"You've got a lot of chaos on the battlefield," Shields said. "You have civilians running around. My elements will get intermingled, and it gets confusing for the Soldiers. So, hopefully, Land Warrior gives them a better understanding and appreciation of exactly where everyone is placed."
While many 4-23 Inf. Soldiers were still adjusting to the added weight of their battlefield equipment and intricacies of the technology, they did their best to familiarize themselves with the system all the maneuver battalions in the brigade will carry into the upcoming deployment. The 4th Battalion, 9th Infantry Regiment in the 4th Brigade, 2nd Infantry Division was the first infantry unit to deploy as a battalion with Land Warrior. The Manchus learned to appreciate its capabilities more as their deployment went on from April 2007 through June 2008.
Despite the additional weight of Land Warrior on the Tomahawk Soldiers, A Co. 1st Plt. Sgt. 1st Class William Powers said he understood the value of the increased situational awareness the system provides.
"If I can't see my (Soldiers)," said Powers, "(I can look) on Land Warrior and know exactly where they are."
"It will take some time to get used to (Land Warrior)," said Graham. "It really hasn't been tested in an environment such as Afghanistan.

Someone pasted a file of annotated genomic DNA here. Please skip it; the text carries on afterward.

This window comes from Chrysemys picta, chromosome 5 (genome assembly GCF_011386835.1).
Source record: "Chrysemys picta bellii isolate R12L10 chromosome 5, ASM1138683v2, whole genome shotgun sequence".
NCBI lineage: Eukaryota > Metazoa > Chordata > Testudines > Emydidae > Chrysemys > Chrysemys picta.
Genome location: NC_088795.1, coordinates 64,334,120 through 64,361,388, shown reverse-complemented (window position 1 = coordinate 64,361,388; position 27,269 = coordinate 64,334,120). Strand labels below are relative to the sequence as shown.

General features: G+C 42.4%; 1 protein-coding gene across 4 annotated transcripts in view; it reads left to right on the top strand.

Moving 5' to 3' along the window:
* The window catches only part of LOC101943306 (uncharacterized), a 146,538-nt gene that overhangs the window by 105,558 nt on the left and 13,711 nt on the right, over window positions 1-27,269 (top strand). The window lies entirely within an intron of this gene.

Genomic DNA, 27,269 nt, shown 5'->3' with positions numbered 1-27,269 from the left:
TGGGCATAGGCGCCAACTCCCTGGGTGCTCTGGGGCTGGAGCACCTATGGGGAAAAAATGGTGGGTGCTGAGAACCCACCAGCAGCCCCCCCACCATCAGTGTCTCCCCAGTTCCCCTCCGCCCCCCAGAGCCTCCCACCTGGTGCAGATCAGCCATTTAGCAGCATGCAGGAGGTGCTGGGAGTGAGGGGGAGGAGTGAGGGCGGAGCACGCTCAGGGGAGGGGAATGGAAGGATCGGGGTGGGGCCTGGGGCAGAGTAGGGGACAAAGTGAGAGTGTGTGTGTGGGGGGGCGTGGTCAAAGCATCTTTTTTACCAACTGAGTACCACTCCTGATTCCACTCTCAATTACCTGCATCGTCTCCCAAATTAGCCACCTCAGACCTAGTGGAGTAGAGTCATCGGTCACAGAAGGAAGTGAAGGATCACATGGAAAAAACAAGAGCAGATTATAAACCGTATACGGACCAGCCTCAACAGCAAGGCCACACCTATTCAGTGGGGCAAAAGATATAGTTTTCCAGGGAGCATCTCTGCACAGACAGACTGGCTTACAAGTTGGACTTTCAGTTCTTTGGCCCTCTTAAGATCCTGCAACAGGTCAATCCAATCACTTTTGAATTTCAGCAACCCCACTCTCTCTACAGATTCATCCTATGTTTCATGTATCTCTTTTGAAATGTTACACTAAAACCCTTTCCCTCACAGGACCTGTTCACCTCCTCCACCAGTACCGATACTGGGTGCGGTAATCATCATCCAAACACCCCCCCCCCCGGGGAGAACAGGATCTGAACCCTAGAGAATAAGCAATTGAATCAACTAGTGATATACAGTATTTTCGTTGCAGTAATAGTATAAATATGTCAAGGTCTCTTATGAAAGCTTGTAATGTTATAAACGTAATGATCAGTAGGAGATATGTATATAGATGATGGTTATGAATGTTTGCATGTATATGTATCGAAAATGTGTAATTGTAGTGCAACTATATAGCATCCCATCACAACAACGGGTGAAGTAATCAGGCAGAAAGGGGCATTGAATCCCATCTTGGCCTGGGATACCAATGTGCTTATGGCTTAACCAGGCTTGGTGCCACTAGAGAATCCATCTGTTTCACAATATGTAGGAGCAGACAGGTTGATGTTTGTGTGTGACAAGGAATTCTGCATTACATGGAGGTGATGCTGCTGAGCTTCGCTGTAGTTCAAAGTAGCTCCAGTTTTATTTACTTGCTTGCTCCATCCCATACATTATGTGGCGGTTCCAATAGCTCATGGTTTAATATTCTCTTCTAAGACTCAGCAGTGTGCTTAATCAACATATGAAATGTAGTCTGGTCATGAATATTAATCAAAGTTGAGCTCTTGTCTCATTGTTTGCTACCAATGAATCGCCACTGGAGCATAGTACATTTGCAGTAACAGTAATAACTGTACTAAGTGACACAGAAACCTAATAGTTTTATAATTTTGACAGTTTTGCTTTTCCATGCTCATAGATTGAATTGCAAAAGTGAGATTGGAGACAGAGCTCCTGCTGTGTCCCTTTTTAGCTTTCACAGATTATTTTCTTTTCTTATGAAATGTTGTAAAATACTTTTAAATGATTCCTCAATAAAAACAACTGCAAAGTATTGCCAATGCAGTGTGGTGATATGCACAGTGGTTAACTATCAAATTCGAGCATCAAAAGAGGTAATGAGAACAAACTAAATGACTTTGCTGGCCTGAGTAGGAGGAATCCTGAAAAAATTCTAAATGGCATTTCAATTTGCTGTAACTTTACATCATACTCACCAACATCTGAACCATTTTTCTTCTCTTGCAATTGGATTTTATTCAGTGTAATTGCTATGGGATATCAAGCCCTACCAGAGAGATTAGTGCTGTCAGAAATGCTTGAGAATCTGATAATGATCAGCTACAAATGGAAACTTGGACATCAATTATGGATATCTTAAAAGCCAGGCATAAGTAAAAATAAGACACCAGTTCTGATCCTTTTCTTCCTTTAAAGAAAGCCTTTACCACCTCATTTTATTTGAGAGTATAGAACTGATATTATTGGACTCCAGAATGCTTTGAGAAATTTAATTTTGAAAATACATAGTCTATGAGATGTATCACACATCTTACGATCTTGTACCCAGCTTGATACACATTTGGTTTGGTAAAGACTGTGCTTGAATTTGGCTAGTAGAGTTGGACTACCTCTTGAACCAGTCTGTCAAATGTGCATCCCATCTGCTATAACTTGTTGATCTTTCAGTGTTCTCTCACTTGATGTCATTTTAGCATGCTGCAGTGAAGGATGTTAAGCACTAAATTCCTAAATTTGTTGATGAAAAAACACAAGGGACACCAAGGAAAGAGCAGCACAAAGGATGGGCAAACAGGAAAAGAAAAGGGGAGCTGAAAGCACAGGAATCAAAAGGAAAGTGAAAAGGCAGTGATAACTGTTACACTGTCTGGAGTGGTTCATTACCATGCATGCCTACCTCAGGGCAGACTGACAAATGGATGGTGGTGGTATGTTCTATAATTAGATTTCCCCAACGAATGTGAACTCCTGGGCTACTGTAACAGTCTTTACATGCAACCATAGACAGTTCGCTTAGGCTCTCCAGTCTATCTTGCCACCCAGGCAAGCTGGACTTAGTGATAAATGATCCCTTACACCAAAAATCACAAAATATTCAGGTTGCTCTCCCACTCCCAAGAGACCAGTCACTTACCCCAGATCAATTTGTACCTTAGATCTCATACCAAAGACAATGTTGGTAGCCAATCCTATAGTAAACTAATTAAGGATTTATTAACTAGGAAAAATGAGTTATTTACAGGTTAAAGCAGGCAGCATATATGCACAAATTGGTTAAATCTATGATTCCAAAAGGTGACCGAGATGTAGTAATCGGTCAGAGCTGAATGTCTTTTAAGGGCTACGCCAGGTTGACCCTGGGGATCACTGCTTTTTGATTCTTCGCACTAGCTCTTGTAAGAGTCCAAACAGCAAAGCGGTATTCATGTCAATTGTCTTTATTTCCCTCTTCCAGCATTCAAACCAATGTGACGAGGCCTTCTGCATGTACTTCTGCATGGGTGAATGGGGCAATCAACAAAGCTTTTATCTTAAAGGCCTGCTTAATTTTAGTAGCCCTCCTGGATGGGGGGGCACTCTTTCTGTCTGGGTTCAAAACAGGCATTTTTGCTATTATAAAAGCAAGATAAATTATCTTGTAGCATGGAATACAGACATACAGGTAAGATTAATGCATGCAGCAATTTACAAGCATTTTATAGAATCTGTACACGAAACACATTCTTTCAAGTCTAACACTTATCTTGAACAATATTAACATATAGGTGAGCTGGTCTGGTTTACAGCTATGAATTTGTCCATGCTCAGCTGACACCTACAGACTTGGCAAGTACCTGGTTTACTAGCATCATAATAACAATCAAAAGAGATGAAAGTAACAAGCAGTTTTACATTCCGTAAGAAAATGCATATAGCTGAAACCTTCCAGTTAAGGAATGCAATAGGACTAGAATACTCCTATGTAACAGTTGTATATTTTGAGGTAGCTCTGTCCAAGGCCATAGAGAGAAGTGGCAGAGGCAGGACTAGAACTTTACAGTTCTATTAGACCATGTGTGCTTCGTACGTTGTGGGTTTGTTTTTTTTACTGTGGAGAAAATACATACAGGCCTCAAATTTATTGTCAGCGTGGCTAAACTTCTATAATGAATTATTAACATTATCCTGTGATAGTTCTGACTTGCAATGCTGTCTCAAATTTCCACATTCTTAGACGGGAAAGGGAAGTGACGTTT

"We learned some things about Land Warrior, and now we need to go back and prepare ourselves before we go to combat."
Not only will 5th Bde., 2nd Inf. Div. break ground as the first full brigade to deploy with Land Warrior, but the Destroyers will also make history as the first Stryker brigade to operate in Afghanistan.
"We're excited about it," said Shields. "We think it's an honor to go."
Because of the various limitations posed by the mountainous terrain of Afghanistan, the Stryker Brigade Soldiers have trained to be prepared for any situation.
"We can dismount from our Strykers, road march, tactical march and air assault," said Shields. "We have the capability to go with or without our Strykers."
With a deployment to Afghanistan in their future, the Soldiers of 4-23 Inf. have worked hard to prepare for the fight ahead.
"For infantry Soldiers, they want to be where the fight is," said Graham. "Right now, these Soldiers are focused on Afghanistan and they're ready to go there."
Phil Sussman is a photojournalist for Fort Lewis' Northwest Guardian.